Atlanta is a poster child for sprawl, and its transportation system certainly isn’t what you would call resilient.
The transit system fails to connect urban residents to job centers, and ridership is low. When a dusting of snow fell on roadways in 2014, the city was plunged into chaos. Stranded people had to sleep in drug stores.
How did Atlanta find itself in such a mess? The story can’t be told without examining the region’s history of racial discrimination. Leah Binkovitz at The Urban Edge files this dispatch on a recent report from the Partnership for Southern Equity [PDF] about Atlanta’s transportation legacy and what it means for the future:
Like other cities, Atlanta was transformed by transportation and housing policies in the mid-1900s that subsidized suburban growth for white homeowners, leaving the city core underfunded and crippling the ability of black families to build wealth.
“The effects have lasted for generations,” the report reads, describing what some have called the “$120 billion head start.” Those policies fueling residential segregation were inextricably tied to transportation in the region, said Alex Karner, a city planning professor with the Georgia Institute of Technology and co-author of the report.
As white families took advantage of racist housing policies and lending practices and headed to the suburbs, “the economic activity was still concentrated in the cities, so they needed some sort of link,” he said. Shortly after the U.S. Supreme Court ruled that segregated schools were illegal, “the freeway system comes online,” often running right through communities of color.
Enter MARTA. Though the metro area was largely segregated between suburbs and the central city, business elites still maintained an interest in making downtown economically vibrant and facilitating connections to the suburbs to manage traffic. Their interest in rail helped create MARTA, thanks to an act of the state legislature in 1965. Early on, the agency faced opposition from black voters, who rejected a proposed property tax in 1968 because they were “dissatisfied with a lack of input and the proposed design’s emphasis on suburb-to-downtown access,” the report explains.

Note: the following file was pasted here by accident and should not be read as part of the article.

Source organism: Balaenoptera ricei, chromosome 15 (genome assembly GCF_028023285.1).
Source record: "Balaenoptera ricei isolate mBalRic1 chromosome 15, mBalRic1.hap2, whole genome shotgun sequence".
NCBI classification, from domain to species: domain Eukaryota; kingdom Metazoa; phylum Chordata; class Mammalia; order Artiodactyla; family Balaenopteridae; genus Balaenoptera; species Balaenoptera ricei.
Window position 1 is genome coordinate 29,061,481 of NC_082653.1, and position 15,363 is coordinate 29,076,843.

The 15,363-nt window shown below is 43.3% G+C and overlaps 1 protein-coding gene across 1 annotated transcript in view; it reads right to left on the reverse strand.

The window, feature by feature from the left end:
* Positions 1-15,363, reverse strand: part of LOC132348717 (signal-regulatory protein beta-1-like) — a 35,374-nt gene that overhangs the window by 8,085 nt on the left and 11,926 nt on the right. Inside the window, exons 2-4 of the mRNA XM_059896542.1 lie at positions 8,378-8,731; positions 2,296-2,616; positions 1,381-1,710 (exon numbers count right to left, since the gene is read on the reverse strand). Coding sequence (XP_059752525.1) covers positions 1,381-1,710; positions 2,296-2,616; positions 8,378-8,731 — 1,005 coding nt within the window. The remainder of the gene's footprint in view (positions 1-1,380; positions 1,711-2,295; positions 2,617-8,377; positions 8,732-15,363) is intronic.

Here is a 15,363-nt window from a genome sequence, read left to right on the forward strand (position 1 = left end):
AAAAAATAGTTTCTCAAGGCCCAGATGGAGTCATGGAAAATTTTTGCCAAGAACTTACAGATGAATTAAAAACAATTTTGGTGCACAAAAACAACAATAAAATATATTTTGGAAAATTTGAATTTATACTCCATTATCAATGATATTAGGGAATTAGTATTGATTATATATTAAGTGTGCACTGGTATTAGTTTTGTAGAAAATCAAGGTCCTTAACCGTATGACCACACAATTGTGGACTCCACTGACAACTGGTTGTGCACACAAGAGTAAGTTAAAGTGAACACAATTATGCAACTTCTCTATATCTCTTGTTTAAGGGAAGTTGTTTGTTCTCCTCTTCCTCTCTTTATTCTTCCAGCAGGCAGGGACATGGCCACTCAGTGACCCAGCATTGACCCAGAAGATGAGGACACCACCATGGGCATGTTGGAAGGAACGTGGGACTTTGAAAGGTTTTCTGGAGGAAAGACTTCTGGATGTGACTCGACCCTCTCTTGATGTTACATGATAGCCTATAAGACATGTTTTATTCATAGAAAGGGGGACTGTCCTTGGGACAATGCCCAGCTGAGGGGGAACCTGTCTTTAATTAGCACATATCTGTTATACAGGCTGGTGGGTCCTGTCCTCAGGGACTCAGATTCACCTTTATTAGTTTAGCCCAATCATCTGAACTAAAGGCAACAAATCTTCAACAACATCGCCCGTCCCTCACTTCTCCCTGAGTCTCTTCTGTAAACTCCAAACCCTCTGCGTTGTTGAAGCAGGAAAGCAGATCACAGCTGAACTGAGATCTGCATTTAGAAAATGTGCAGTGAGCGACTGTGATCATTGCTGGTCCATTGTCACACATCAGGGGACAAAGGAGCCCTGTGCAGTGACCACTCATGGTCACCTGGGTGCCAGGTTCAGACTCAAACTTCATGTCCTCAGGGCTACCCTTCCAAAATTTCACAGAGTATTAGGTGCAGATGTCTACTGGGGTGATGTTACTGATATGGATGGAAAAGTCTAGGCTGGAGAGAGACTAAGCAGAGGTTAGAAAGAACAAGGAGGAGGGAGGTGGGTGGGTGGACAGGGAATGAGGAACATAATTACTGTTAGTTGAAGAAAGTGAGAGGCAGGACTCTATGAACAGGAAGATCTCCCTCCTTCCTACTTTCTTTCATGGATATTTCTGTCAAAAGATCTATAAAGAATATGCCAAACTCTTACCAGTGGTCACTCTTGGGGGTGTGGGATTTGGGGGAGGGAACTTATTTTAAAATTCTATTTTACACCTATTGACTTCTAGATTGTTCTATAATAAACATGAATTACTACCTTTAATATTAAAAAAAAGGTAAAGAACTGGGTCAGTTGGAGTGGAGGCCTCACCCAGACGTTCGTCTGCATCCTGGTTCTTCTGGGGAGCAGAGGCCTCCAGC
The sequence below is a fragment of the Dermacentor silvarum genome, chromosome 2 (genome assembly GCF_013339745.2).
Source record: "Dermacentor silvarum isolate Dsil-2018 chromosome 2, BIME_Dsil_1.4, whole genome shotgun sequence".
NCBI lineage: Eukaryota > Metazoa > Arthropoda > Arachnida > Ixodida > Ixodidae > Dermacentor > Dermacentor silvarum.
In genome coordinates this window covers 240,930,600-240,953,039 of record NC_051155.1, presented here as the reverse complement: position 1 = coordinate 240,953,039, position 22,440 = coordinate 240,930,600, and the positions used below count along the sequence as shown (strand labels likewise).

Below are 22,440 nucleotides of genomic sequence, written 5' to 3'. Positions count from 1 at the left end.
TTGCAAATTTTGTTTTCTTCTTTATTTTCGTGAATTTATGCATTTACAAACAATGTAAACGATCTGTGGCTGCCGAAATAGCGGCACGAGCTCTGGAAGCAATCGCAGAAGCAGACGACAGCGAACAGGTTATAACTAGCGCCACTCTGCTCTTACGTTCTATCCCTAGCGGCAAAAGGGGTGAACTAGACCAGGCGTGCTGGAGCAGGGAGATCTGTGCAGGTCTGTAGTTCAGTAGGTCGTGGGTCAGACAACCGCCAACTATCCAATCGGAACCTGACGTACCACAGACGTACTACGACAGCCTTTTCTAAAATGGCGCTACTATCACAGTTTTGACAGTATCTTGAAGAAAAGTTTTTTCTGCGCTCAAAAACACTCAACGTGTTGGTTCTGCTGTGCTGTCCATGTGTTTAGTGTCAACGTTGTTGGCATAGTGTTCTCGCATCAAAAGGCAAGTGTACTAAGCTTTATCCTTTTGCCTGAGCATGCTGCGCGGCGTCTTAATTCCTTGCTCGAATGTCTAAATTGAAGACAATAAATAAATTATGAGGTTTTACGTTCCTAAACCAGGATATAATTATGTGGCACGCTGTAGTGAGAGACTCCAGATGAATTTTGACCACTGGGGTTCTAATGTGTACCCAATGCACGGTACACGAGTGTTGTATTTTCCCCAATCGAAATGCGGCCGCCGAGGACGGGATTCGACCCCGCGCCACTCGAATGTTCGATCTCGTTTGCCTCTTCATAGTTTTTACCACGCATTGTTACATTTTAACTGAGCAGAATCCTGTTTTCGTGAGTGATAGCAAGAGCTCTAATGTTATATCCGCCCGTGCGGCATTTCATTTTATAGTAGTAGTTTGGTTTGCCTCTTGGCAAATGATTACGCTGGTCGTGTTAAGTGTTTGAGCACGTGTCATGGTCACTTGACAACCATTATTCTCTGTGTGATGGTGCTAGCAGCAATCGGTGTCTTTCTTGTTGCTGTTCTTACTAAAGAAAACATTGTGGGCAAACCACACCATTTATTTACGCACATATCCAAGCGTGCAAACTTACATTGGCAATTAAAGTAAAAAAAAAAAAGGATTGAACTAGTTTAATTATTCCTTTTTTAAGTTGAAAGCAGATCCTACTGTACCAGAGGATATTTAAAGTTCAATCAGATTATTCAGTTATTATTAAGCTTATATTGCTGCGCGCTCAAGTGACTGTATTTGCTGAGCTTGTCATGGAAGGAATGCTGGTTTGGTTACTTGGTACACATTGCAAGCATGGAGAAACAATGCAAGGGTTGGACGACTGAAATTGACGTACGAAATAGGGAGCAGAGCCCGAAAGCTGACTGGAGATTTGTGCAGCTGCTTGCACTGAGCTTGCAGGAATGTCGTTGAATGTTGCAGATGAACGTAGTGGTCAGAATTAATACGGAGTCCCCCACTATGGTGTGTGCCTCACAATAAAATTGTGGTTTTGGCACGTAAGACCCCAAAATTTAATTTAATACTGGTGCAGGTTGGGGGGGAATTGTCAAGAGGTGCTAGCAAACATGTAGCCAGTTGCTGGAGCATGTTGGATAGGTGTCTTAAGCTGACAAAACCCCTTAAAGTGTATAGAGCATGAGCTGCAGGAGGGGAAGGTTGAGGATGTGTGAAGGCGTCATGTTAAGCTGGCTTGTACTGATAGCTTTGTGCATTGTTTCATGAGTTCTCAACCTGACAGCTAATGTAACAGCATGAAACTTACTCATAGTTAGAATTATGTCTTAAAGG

In response, MARTA appointed a key critic to its board and reworked plans to include a major bus expansion and a rail line serving largely black neighborhoods as well as other changes. Black voters, in turn, helped pass the next funding referendum in 1971. But the measure failed in two of the four counties where MARTA was established. The two counties, notes the report, were rural and largely white. “Racial fears were certainly part of their opposition.”
Other scholars have chronicled “this racialized animosity toward transit” in Atlanta, including Jason Henderson, a geography professor at San Francisco State University. “Since it was established in the 1960s,” he wrote in a 2006 paper on the politics of automcobility in Atlanta, MARTA “was jokingly referred to as ‘Moving Africans Rapidly Through Atlanta.’” Indeed, he continued, “Every county in metropolitan Atlanta, with the exception of Fulton and DeKalb, had contentious local debates or referendums on either joining MARTA or establishing an independent, stand-alone transit system.”
Voters in suburban Gwinnett County rejected MARTA three separate times “under a cloud of racialized rhetoric,” he wrote. One suburban politician interviewed for his paper told Henderson that, the day a sign went up for a new park and ride lot in his district, ahead of the 1996 Olympics, “the county had to reroute overwhelmed phone lines in county offices due to radicalized, anti-transit anger.” The run-up to the Olympics, the report from the Partnership for Southern Equity notes, “was also when Atlanta began demolishing all of its public housing projects.”
What emerged was a sort of two-tiered system: highways for the largely white suburbs and a chronically underfunded public transit system for people of color and low-income people, many of whom had to get by without cars, said Karner.
Atlanta may finally be making progress, as measures to build a more connected transit system pick up steam, but a lot of the damage has already been done.
More recommended reading: Aaron Williams explains why a Virginia town is wasting $54 million trying to solve traffic safety issues by creating a “super street.” And Bike Portland says the city is reporting it doesn’t have money for truck side guards — a life-saving piece of safety equipment.